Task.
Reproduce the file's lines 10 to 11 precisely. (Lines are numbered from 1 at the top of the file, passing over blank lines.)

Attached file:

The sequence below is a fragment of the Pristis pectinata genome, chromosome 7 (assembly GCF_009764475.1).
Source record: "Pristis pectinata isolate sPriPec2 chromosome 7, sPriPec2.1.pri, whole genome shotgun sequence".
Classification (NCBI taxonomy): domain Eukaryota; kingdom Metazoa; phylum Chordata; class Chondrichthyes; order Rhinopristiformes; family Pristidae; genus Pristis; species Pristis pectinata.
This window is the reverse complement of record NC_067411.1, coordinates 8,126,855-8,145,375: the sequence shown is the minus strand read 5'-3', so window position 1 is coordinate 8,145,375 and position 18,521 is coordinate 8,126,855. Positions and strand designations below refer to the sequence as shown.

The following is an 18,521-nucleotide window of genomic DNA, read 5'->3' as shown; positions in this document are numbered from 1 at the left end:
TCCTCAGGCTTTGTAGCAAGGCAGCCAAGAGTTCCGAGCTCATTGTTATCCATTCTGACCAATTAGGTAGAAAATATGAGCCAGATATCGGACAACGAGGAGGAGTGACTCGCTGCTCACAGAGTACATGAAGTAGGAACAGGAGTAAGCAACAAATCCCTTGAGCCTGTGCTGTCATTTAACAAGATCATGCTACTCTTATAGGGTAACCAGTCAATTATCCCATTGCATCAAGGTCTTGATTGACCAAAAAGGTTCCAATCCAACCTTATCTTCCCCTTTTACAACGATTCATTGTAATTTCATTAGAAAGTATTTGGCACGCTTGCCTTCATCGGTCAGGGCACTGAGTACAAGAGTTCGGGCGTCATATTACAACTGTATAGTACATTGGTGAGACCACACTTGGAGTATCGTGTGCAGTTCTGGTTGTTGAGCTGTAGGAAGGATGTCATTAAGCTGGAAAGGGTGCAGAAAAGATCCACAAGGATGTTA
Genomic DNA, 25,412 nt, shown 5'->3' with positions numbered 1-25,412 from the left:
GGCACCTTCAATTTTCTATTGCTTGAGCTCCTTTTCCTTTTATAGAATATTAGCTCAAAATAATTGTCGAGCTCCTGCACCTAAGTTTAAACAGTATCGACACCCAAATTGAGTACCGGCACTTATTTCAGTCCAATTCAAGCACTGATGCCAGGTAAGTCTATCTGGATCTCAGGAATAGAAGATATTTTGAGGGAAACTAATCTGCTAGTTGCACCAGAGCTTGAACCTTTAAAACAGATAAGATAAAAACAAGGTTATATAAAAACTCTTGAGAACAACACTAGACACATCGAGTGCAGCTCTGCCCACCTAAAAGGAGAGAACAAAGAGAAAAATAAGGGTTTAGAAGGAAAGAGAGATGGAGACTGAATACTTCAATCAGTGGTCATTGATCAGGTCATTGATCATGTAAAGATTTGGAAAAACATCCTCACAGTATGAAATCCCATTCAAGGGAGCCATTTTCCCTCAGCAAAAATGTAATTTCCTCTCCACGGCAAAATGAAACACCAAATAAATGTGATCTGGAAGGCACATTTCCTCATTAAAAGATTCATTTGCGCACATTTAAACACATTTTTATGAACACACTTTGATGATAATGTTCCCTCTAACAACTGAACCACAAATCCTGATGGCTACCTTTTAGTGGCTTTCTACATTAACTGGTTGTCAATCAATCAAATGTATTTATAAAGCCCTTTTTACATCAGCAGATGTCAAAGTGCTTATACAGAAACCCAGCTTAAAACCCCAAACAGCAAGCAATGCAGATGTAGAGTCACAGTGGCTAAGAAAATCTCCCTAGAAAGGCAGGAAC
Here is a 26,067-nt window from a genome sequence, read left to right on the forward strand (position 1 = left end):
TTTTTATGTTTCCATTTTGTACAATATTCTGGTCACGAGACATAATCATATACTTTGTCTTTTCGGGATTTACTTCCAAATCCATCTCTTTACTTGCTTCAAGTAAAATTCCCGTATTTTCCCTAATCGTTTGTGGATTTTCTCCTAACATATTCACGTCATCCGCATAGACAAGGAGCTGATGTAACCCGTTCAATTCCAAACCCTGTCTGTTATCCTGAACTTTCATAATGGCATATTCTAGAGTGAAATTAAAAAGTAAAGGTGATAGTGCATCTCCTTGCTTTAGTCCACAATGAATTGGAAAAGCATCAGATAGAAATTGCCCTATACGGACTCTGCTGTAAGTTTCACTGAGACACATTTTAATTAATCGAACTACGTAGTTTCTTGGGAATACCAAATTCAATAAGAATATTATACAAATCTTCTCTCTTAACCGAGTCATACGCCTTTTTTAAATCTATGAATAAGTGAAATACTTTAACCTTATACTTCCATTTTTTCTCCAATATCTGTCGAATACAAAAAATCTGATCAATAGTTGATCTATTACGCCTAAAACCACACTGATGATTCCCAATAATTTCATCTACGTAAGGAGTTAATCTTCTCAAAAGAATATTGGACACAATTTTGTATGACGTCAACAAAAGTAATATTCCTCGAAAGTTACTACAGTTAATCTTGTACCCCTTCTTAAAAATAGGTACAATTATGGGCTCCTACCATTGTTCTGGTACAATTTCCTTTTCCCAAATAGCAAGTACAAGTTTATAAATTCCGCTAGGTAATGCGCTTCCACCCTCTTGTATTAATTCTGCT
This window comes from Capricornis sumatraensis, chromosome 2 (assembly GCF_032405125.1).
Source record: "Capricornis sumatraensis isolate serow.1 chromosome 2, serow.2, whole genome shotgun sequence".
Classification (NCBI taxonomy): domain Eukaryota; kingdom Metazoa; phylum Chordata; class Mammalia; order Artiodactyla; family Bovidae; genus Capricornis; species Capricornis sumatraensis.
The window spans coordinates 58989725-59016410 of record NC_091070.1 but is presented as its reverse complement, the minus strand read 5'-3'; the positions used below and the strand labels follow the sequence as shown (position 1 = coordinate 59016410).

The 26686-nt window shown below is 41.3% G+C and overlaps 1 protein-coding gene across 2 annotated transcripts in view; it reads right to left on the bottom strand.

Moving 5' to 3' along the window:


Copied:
TTTTTATGTTTCCATTTTGTACAATATTCTGGTCACGAGACATAATCATATACTTTGTCTTTTCGGGATTTACTTCCAAATCCATCTCTTTACTTGCTTCAAGTAAAATTCCCGTATTTTCCCTAATCGTTTGTGGATTTTCTCCTAACATATTCACGTCATCCGCATAGACAAGGAGCTGATGTAACCCGTTCAATTCCAAACCCTGTCTGTTATCCTGAACTTTCATAATGGCATATTCTAGAGTGAAATTAAAAAGTAAAGGTGATAGTGCATCTCCTTGCTTTAGTCCACAATGAATTGGAAAAGCATCAGATAGAAATTGCCCTATACGGACTCTGCTGTAAGTTTCACTGAGACACATTTTAATTAATCGAACTACGTAGTTTCTTGGGAATACCAAATTCAATAAGAATATTATACAAATCTTCTCTCTTAACCGAGTCATACGCCTTTTTTAAATCTATGAATAAGTGAAATACTTTAACCTTATACTTCCATTTTTTCTCCAATATCTGTCGAATACAAAAAATCTGATCAATAGTTGATCTATTACGCCTAAAACCACACTGATGATTCCCAATAATTTCATCTACGTAAGGAGTTAATCTTCTCAAAAGAATATTGGACACAATTTTGTATGACGTCAACAAAAGTAATATTCCTCGAAAGTTACTACAGTTAATCTTGTACCCCTTCTTAAAAATAGGTACAATTATGGGCTCCTACCATTGTTCTGGTACAATTTCCTTTTCCCAAATAGCAAGTACAAGTTTATAAATTCCGCTAGGTAATGCGCTTCCACCCTCTTGTATTAATTCTGCT
This window comes from Capricornis sumatraensis, chromosome 2 (assembly GCF_032405125.1).